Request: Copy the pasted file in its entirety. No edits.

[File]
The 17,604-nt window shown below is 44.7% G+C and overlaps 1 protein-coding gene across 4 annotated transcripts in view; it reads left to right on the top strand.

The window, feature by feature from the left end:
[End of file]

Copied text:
The 17,604-nt window shown below is 44.7% G+C and overlaps 1 protein-coding gene across 4 annotated transcripts in view; it reads left to right on the top strand.

The window, feature by feature from the left end: